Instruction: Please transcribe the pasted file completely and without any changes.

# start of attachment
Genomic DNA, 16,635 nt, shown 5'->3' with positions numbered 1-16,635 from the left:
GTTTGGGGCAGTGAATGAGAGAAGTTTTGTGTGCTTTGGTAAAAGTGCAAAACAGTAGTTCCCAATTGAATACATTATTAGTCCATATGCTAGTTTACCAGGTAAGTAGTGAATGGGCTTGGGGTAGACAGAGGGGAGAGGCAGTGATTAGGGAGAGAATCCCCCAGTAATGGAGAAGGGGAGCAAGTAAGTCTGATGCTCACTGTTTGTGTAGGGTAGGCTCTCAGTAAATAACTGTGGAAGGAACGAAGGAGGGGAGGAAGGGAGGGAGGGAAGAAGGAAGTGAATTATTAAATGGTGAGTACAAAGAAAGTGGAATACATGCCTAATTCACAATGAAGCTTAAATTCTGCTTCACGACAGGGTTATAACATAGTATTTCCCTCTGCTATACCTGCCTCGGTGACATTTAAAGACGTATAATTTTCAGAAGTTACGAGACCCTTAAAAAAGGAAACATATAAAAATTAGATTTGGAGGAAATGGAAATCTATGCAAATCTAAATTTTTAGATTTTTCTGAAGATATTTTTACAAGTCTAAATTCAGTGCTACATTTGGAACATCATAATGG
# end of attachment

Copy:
Genomic DNA, 16,635 nt, shown 5'->3' with positions numbered 1-16,635 from the left:
GTTTGGGGCAGTGAATGAGAGAAGTTTTGTGTGCTTTGGTAAAAGTGCAAAACAGTAGTTCCCAATTGAATACATTATTAGTCCATATGCTAGTTTACCAGGTAAGTAGTGAATGGGCTTGGGGTAGACAGAGGGGAGAGGCAGTGATTAGGGAGAGAATCCCCCAGTAATGGAGAAGGGGAGCAAGTAAGTCTGATGCTCACTGTTTGTGTAGGGTAGGCTCTCAGTAAATAACTGTGGAAGGAACGAAGGAGGGGAGGAAGGGAGGGAGGGAAGAAGGAAGTGAATTATTAAATGGTGAGTACAAAGAAAGTGGAATACATGCCTAATTCACAATGAAGCTTAAATTCTGCTTCACGACAGGGTTATAACATAGTATTTCCCTCTGCTATACCTGCCTCGGTGACATTTAAAGACGTATAATTTTCAGAAGTTACGAGACCCTTAAAAAAGGAAACATATAAAAATTAGATTTGGAGGAAATGGAAATCTATGCAAATCTAAATTTTTAGATTTTTCTGAAGATATTTTTACAAGTCTAAATTCAGTGCTACATTTGGAACATCATAATGG